GUYANA: Logging History: MANAKA vs STAMPA back in the day – by Francis Quamina Farrier

 – by Francis Quamina Farrier

You could be one of about a hundred persons reading that headline, who would know exactly what this article will relate. In fact, you would be jumping for joy to realize that the sporting interactions of “MANAKA” and “STAMPA” of decades ago are remembered and written about, after all these years. You would also immediately know that this article will recall the glorious days of those two British owned and operated British Guiana timber concessions, which are located on the Essequibo River.

Both had a glorious era of Guianese and British Guiana history of logging. There were also the memorable occasions when sports teams from both locations engaged each other in exciting cricket and football encounters. It was a history which I personally experienced as a youngster, over seven decades ago.         

For those who do not know what “MANAKA” or “STAMPA” are, here are the facts. MANAKA is a timber concession, or “timber grant” as such were called, is located on the left bank of the Essequibo River, directly west of Fort Island. It had a glorious past during the 1950s and 1960s, a portion of which I experienced personally. In act, one of my many plays which is entitled “MANAKA” is based on my personal experiences, while spending some of my school holidays there.

The island of STAMPA is located in the Essequibo River, about 15 miles north of Bartica. Travelling by speedboat or Ferry boat between Parika and Bartica, passengers will go pass STAMPA Island. That was once a very populated and industrial island which had Management from Britain and dozens of local workers, and even had a functioning sawmill, is now totally unpopulated and void of structures.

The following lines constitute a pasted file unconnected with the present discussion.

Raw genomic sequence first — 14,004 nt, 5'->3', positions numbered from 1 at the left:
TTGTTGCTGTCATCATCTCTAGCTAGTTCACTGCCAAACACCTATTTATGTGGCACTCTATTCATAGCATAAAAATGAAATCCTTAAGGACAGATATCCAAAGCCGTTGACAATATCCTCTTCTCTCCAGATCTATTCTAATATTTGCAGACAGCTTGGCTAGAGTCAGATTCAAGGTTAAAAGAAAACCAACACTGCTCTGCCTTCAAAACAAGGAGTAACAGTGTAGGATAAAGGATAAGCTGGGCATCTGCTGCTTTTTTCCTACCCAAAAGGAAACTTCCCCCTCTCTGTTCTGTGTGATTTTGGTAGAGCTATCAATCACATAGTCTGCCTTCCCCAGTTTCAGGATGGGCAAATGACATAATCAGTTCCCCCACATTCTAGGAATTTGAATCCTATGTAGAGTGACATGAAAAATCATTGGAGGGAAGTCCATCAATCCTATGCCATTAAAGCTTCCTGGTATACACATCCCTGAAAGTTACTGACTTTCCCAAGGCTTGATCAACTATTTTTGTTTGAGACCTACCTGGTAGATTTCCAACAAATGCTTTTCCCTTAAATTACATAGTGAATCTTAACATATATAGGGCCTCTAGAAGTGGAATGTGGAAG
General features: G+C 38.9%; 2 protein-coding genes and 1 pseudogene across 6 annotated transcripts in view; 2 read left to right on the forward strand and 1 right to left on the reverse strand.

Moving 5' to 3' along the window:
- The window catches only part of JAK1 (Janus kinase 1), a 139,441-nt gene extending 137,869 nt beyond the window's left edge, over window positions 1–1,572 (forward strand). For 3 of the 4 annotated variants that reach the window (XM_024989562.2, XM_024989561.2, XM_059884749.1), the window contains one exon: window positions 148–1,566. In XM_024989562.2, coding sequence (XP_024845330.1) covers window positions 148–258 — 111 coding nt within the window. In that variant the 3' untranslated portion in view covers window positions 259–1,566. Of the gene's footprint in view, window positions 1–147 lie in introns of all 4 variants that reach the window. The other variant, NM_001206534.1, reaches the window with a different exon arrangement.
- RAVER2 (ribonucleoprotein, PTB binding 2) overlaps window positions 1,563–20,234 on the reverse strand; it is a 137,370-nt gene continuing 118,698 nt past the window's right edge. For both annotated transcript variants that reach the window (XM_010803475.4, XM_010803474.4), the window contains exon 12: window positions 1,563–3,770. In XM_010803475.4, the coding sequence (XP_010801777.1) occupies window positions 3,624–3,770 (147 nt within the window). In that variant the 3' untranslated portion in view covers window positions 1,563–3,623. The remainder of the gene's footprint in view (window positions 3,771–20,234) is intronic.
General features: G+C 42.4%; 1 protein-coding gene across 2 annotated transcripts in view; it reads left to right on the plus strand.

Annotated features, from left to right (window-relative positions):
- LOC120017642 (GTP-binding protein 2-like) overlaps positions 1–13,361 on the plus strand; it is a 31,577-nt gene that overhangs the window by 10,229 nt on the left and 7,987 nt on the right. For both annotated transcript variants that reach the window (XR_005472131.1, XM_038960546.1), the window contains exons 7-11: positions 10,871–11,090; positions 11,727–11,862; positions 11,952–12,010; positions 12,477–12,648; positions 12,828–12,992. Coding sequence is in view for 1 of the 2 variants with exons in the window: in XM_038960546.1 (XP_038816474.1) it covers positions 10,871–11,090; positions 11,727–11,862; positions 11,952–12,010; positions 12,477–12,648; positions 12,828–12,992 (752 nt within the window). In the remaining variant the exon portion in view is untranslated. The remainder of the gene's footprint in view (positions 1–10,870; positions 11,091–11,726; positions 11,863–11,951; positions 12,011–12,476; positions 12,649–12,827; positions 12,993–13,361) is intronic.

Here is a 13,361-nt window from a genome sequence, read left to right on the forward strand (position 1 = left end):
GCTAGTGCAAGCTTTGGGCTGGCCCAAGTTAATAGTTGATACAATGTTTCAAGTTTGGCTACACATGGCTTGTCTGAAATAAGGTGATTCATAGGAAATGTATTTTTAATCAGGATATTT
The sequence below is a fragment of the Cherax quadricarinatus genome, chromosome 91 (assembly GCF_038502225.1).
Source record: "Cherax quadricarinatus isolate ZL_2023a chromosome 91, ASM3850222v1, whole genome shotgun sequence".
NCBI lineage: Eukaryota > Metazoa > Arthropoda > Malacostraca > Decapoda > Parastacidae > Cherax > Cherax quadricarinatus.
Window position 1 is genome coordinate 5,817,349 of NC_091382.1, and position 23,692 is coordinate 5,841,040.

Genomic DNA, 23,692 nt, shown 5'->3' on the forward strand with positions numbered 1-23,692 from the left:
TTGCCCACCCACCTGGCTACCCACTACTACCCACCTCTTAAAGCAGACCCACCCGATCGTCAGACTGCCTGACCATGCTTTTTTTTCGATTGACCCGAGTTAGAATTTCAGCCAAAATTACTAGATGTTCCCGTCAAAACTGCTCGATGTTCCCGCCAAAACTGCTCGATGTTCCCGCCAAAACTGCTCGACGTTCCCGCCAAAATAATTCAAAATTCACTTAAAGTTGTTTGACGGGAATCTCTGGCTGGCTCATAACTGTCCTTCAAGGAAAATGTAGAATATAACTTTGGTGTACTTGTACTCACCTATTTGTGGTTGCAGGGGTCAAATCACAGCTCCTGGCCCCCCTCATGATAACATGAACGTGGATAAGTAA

The concession of MANAKA had two settlements. The first was the headquarters at the Essequibo riverside and the second was the backdam location which was a few miles west. At that time, there was a railway connecting the two locations. A trail ran parallel to the railway which was primarily used by heavy-duty trucks and Land Rovers. To some extent, MANAKA and STAMPA had their own Guyanese sub-culture; especially with language.

Certain statements were unique to the two locations. “Yoh still want” was one of them. So, for example, should you ask someone who was going to the grocery shop to bring you an item, and none was available at the shop, the person on returning would let you know, “Yoh still want.” Then there was the exhortation, “Leggo, de leggo.” So, should the passengers on the train decide that they wanted it to travel faster – and that was usually fairly often – they would shout to the operator, “Man, leggo de leggo.”

You won’t be surprised to learn that there was an occasion when the operator had consumed more that his safe level of alcohol, complied with the demand of the passengers. He did “Leggo, de leggo” and increased the speed of the train way beyond what was safe, resulting in it jumping the tracks and crashing. Fortunately, no one was seriously injured. There is so much more I can write about those two unique Essequibo communities of MANAKA and STAMPA of Colonial British Guiana; but unfortunately, I have to let you know, “Yoh still want.”

MANAKA:  In the foreground is a portion of the Essequibo river, about 50 miles south of Parika, then a white sandy beach, and beyond, a forest and a clear blue sky. (Photo by Francis Q. Farrier)

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